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Tags: nostalgia | warm | feelings

Fond Memories Make us Feel Warmer: Study

Friday, 04 January 2013 09:52 AM EST

In a research finding that gives new meaning to the phrase “heart-warming memories,” British scientists have determined feelings of nostalgia can actually make you feel warmer.
The findings, by University of Southampton researchers, are the latest to demonstrate the connection between the mind and body — and to show that how we feel mentally can influence how we feel physically.
For the study, published in the journal Emotion, researchers conducted a series of five tests involving a group of volunteers from China and the Netherlands on the effects of nostalgic feelings on their reaction to cold and the perception of warmth.
The first asked participants to track their nostalgic feelings over 30 days, and found they felt more nostalgic on colder days.
The second test put participants in one of three rooms — cold, comfortable, and hot — and then measured how nostalgic they felt. Participants felt more nostalgic in the cold room than in the comfortable and hot rooms.
The third experiment used music to evoke nostalgia to see if it was linked to warmth. The participants who said the music made them feel nostalgic also tended to say that the music made them feel physically warmer.
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The fourth tested the effect of nostalgia on physical warmth by placing participants in a cold room and asking them to recall either a nostalgic or ordinary event. They were then asked to guess the temperature of the room. Those who recalled a nostalgic event perceived the room as warmer.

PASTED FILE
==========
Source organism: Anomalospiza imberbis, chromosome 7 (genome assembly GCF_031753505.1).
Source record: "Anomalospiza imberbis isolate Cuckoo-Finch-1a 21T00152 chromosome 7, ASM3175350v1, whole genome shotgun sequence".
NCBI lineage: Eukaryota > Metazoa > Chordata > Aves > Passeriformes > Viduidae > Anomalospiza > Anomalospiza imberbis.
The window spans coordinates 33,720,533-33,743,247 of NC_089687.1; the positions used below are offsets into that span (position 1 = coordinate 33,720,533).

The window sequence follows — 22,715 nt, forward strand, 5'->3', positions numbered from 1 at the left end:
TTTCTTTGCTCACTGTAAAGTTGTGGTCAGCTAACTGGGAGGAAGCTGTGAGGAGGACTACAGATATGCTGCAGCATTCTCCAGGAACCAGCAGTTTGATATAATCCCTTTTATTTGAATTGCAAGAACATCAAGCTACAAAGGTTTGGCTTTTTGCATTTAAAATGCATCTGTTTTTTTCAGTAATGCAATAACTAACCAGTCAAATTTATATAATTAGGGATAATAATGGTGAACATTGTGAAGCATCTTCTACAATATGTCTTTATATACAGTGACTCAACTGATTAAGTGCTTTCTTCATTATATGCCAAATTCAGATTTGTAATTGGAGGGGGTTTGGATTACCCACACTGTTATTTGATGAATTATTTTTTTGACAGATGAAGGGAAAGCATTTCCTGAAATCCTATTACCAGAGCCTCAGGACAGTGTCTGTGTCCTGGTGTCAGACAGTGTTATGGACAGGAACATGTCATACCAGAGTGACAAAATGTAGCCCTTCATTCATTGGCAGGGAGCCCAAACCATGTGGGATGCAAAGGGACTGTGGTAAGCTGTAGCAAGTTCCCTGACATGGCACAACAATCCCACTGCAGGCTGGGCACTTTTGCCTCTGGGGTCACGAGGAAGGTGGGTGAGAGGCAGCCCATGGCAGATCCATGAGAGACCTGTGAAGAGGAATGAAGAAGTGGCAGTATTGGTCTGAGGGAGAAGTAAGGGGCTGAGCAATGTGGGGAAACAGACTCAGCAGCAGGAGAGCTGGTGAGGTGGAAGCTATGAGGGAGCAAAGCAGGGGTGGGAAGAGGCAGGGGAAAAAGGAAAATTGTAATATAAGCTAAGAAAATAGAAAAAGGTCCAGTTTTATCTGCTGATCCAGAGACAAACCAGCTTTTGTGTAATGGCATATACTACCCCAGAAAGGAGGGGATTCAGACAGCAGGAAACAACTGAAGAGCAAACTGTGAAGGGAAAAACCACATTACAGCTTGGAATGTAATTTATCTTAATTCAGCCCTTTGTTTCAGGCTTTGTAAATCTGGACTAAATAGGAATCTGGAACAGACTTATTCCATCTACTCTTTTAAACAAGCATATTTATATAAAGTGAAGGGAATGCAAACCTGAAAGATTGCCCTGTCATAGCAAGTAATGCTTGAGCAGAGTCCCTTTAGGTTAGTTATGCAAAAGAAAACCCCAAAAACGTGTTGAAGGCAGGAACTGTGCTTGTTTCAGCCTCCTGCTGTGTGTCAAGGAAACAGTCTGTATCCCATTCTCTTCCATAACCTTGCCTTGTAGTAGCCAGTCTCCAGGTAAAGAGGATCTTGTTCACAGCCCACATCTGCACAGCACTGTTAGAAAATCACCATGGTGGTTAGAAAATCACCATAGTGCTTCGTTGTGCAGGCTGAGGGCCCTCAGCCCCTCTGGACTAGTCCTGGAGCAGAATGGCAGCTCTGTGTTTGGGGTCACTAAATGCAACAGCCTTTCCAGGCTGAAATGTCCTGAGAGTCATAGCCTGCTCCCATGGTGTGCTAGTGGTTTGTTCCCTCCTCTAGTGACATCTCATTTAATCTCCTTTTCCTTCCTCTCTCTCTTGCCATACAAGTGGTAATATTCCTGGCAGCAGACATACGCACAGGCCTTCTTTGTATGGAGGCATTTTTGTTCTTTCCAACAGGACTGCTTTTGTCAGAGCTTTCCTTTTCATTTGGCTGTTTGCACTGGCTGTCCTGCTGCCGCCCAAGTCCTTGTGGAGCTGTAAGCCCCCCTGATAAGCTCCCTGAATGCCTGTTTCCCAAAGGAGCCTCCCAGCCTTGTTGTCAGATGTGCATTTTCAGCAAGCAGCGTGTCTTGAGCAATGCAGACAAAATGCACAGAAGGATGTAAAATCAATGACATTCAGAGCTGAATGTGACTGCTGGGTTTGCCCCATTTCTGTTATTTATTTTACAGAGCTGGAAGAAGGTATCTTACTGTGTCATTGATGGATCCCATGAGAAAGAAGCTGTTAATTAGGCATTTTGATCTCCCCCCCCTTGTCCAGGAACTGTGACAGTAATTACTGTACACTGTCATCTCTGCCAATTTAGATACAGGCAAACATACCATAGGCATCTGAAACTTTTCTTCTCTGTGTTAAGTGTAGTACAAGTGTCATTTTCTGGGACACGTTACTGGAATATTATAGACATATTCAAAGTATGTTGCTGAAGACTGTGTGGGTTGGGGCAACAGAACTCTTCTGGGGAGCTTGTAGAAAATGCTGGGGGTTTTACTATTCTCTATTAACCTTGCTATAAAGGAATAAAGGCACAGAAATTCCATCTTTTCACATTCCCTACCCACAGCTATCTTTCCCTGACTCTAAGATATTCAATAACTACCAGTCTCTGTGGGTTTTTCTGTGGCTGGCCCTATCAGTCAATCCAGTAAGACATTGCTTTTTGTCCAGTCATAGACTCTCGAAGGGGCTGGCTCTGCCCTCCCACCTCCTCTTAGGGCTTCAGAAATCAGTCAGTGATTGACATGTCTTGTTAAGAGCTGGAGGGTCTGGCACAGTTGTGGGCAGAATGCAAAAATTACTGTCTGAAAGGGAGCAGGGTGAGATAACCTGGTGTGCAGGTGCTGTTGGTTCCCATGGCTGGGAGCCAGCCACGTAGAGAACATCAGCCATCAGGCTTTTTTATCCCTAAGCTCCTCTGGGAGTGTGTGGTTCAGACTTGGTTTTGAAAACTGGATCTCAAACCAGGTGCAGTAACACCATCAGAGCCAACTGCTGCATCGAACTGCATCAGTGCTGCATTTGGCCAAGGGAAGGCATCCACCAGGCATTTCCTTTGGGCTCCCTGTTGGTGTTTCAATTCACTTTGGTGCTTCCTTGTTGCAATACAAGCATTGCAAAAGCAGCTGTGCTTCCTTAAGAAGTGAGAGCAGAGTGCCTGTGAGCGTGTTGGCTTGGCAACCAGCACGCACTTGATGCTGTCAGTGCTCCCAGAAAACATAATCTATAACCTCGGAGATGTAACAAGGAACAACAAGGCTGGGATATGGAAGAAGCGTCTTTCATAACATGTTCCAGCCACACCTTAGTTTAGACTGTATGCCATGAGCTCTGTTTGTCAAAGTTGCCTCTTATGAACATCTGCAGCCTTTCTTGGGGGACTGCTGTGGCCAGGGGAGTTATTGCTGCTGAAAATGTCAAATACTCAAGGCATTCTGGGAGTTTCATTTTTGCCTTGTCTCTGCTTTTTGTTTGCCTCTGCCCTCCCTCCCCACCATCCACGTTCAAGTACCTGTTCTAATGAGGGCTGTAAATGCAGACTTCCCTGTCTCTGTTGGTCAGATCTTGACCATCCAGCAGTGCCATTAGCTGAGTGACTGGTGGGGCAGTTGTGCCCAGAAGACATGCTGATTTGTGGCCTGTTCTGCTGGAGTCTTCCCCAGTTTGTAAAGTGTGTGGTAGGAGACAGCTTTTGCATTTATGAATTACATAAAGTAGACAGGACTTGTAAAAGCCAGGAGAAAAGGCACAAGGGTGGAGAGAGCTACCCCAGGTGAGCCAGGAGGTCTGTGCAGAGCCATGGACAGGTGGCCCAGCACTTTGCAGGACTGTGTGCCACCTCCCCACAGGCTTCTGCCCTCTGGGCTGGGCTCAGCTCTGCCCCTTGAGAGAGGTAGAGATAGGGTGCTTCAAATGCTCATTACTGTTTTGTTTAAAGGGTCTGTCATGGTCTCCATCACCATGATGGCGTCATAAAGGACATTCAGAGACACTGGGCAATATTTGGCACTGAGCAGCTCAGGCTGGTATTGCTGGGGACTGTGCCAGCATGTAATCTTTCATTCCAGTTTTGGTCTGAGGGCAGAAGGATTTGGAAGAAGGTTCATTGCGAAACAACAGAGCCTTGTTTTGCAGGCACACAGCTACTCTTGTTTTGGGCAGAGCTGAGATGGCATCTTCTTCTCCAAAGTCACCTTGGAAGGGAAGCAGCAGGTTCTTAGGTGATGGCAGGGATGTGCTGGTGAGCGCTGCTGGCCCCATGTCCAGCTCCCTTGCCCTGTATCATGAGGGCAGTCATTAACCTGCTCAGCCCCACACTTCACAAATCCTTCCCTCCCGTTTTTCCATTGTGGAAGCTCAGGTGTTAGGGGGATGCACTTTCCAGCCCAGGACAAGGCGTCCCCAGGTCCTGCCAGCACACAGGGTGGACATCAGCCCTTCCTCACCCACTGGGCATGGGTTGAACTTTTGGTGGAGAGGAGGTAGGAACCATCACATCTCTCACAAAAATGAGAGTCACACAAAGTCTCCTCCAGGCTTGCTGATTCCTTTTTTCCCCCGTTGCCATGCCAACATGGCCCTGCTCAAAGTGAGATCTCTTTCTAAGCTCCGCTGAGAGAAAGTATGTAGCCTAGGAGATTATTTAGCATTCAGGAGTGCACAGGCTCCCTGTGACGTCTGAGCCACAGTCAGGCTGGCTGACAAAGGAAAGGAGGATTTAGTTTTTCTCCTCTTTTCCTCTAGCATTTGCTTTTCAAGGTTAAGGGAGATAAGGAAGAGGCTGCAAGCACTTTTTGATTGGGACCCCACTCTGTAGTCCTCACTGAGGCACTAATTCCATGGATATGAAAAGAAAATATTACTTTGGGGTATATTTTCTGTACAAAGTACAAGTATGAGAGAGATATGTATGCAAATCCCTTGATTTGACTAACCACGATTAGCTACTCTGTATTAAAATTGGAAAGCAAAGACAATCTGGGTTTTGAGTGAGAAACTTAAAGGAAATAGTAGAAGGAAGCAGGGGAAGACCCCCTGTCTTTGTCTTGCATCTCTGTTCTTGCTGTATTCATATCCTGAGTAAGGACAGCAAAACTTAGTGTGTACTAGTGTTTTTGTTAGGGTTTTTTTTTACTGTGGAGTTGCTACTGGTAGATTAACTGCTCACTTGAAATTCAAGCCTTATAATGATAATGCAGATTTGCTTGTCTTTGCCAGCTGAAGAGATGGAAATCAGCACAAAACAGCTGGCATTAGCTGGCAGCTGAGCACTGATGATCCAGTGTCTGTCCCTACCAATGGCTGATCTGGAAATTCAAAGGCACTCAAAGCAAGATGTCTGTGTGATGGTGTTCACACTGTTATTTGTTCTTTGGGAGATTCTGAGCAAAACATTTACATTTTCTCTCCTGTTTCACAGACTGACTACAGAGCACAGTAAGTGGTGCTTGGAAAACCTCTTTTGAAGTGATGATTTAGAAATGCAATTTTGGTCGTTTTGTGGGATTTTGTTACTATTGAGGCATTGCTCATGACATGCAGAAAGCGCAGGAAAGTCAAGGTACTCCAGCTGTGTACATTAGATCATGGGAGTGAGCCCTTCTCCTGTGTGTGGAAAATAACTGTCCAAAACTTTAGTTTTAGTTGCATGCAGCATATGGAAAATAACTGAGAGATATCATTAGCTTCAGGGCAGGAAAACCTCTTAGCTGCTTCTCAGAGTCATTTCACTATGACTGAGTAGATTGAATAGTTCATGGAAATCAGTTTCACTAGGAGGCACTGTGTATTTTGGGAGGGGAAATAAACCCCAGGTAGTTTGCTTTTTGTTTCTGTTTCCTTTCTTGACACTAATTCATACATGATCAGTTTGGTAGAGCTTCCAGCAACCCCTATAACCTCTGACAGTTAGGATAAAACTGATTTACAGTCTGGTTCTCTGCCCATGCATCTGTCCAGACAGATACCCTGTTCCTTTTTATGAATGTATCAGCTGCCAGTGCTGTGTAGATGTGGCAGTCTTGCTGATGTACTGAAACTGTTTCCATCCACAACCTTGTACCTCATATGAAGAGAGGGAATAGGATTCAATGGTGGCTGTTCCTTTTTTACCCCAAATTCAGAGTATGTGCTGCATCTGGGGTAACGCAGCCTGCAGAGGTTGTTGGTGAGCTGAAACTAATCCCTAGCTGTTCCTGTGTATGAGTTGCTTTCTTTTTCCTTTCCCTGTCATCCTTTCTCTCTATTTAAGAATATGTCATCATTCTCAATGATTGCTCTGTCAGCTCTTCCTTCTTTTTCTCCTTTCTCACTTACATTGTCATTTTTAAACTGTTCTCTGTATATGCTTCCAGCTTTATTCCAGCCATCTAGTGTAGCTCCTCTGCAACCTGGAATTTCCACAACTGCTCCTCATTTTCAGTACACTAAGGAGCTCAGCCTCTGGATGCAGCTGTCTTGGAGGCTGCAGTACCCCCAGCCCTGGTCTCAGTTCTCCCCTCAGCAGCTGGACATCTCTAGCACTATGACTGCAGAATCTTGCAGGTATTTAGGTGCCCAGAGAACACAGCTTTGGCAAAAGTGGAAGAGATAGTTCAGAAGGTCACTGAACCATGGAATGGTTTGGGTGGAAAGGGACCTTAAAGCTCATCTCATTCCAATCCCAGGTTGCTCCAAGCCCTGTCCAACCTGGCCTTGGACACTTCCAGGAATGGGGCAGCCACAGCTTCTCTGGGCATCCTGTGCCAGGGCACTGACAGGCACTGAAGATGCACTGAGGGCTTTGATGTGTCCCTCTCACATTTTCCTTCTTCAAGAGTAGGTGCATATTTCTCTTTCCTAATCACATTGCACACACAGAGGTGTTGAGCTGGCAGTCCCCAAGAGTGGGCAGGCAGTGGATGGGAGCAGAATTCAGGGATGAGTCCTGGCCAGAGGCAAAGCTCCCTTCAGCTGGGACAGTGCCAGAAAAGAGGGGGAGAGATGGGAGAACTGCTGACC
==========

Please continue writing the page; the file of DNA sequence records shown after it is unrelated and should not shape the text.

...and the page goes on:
For the fifth experiment, researchers asked participants to recall either a nostalgic or ordinary event from their past. They then placed their hand in ice-cold water to see how long they could tolerate it. The volunteers who had recalled a nostalgic event were able to hold their hands in the water for longer.
"Nostalgia is experienced frequently and virtually by everyone and we know that it can maintain psychological comfort. For example, nostalgic reverie can combat loneliness,” said researcher Tim Wildschut, M.D., senior lecturer at the University of Southampton. “We wanted to take that a step further and assess whether it can also maintain physiological comfort.
"Our study has shown that nostalgia serves a homeostatic function, allowing the mental simulation of previously enjoyed states, including states of bodily comfort; in this case making us feel warmer or increasing our tolerance of cold. More research is now needed to see if nostalgia can combat other forms of physical discomfort, besides low temperature."

© HealthDay

British scientists have determined feelings of nostalgia can actually make you feel warmer.
Friday, 04 January 2013 09:52 AM
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